Interesting printing base.

Hello all, i just purchased this from Dave Churchman, and he confirmed what i thought, this is a base that could be used for unmounted metal (magnesium?) dies, and they can be locked on this base with the special clips it has on the base.

I cleaned off the bottom of this base, and it looks like it was made by Rookstro (sp?) manufacturing of New York….?

I want to test this base out and it looks like i can order unmounted dies in various gauges, and i think that 11pt. ( 11pt (.153”/3.86mm) ) is the way to go. If anyone out there might have knowledge of this, i would love to know what gauge to order to try this out.

Any information on what gauge (or thickness?) plates this would use would be greatly appreciated. I would love to use this in addition to the boxcar base that i already use.


Don Kilpatrick

image: unique_base.jpg


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you should mike the base, then order the mag dies to make the total .918. Good Luck Dick G.

11 pt. was the industry standard for duplicate plates (stereotype, electrotype) and most patent bases were made specifically for that. The only other height I have seen for patent base is for 1/4” dies. There were lots of different base designs but I haven’t seen this one before.
The standard thickness for original photoengravings was 16-gauge, and they were put on backing plates to use them with patent bases. People are doing this with photopolymer plates today.

Thanks dickg and paralell_imp for the information. Today i used a micrometer and the base seems to measure out at .754, and .85 if i include the height of the bevel hook on the base for securing the plates. I figure that i will need the 11 pt gauge plates for this base. I laid an old 16 gauge plate on the base and the height didn’t go above the hooks, so even if i were to pack it i am almost 100 percent sure it would print alongside the plate…

I have heard from a couple of different people that magnesium is horrible, copper expensive as hell, and zinc plates aren’t being made anymore.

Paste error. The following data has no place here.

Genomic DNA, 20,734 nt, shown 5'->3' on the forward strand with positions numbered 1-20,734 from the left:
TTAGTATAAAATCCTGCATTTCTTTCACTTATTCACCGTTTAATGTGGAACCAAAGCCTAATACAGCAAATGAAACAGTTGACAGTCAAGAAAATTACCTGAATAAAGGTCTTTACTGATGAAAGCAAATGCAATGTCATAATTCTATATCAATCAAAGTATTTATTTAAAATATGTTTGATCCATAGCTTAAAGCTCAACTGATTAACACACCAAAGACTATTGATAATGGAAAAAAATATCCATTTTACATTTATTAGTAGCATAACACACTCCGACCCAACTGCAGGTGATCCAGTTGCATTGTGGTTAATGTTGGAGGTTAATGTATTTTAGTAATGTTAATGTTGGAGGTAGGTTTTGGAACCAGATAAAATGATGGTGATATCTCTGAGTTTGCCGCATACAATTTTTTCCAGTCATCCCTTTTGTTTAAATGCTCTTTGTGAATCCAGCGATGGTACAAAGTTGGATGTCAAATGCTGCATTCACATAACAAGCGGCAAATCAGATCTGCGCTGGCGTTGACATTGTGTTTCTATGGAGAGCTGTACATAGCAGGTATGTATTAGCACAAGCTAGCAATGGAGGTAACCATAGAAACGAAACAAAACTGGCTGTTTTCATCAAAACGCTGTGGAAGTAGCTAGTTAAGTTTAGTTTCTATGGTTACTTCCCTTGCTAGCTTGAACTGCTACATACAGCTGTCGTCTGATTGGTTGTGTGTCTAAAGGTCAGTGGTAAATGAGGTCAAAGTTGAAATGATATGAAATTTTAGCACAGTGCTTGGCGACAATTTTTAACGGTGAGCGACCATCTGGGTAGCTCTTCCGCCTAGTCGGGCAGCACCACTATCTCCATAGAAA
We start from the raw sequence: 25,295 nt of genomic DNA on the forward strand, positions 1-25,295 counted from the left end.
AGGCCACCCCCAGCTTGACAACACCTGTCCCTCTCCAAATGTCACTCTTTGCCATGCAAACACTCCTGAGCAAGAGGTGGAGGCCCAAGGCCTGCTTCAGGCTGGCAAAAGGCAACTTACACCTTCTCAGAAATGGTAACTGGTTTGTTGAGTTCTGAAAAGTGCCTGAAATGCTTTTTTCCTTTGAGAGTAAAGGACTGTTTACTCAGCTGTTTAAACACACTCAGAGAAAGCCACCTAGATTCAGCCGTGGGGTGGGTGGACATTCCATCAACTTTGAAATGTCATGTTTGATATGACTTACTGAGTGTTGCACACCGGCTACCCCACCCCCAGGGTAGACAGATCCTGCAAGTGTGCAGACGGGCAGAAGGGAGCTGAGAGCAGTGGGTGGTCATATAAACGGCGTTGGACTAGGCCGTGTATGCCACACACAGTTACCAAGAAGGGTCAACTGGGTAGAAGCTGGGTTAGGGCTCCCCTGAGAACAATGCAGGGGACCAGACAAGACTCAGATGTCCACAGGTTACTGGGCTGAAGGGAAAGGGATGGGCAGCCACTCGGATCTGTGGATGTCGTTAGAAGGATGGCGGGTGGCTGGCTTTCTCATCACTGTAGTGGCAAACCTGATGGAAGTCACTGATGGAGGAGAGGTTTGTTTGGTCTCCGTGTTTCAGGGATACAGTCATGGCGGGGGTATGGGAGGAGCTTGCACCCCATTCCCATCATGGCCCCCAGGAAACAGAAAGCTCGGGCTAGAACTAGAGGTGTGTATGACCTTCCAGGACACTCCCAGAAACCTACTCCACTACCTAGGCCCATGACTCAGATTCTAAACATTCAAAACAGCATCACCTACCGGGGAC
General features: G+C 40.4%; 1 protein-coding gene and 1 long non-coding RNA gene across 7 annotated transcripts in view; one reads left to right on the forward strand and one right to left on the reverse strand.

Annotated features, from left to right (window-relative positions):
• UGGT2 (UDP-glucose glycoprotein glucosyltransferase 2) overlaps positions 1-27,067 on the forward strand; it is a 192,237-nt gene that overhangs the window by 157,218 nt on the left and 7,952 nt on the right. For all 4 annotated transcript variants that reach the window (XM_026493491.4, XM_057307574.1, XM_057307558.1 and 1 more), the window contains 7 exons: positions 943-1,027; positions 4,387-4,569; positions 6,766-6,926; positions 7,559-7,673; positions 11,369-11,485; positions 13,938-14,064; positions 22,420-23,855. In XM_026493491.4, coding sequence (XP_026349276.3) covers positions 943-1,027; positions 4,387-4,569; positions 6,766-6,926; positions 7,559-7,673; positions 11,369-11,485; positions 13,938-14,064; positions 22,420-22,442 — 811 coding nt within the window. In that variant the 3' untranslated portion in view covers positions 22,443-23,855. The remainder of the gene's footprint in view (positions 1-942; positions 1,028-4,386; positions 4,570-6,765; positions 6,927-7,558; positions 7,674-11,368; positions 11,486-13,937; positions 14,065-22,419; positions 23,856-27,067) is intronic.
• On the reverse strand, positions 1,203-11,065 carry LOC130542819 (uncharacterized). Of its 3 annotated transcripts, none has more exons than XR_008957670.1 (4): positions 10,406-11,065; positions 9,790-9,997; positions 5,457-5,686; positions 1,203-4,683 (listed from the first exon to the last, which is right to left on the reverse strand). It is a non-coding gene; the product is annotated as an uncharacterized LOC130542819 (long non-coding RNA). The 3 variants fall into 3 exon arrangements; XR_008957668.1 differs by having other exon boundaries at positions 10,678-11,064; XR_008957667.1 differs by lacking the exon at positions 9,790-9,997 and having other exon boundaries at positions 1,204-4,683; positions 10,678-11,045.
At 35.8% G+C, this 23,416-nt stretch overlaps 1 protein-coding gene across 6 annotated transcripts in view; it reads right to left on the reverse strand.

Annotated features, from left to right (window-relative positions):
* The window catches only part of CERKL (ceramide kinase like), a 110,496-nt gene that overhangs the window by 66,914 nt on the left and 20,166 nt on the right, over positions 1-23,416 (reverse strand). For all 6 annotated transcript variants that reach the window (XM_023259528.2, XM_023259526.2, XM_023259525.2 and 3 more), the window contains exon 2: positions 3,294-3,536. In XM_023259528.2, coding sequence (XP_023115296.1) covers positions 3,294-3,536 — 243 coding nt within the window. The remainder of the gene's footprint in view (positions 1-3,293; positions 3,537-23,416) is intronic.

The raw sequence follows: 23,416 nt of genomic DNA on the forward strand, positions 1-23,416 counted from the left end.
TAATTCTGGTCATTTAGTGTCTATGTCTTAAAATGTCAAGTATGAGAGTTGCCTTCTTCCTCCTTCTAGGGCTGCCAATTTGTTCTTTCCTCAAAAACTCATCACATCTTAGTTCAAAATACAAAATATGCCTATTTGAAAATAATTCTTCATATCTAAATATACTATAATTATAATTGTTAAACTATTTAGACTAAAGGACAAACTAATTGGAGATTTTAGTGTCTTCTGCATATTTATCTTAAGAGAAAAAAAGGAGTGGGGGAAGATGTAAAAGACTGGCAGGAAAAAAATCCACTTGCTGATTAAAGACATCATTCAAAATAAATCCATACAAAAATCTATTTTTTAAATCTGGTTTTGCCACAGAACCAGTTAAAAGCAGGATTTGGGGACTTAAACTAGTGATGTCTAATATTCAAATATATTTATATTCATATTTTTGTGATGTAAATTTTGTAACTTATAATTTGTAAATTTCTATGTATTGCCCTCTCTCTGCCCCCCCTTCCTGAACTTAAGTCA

Not that i want to start a debate or something like that, but does anyone here have strong opinions on this? I have been using photo-polymer just because of convenience, but i want to explore the possibilties of magnesium for this base.

It looks like Owosso offers magnesium unmounted in 11 pt. Will this be strong enough to not depress into the grooves on this base?

Thanks again everyone for the information, and a big thanks to Dave Churchman for letting me take time from his busy schedule to buy this.


Don Kilpatrick

Hi Don,

I don’t have a lot of experience here, but I’ve used Owosso 11-point magnesium plates on a honeycomb base and they’re plenty strong. I think magnesium has the reputation of being “horrible” because it corrodes so quickly and so dramatically. For storage, I slather my magnesium plates with Vaseline and seal them in a Ziploc bag with all the air squeezed out. I haven’t experienced any corrosion after many months.

I’m going to try the 16-gauge copper, though. I don’t think it’s that much more than the magnesium, and it sure is prettier and less bother to store. You need a 0.854” base for the 16-gauge, which is 0.064”.

I’m going to take a leap and have my Boxcar standard base milled down to 0.854” and then use tape to affix the plate to it. This method was developed by Richard Tautenhahn, who demonstrated it at the International Printing Museum on Saturday. I was pretty impressed.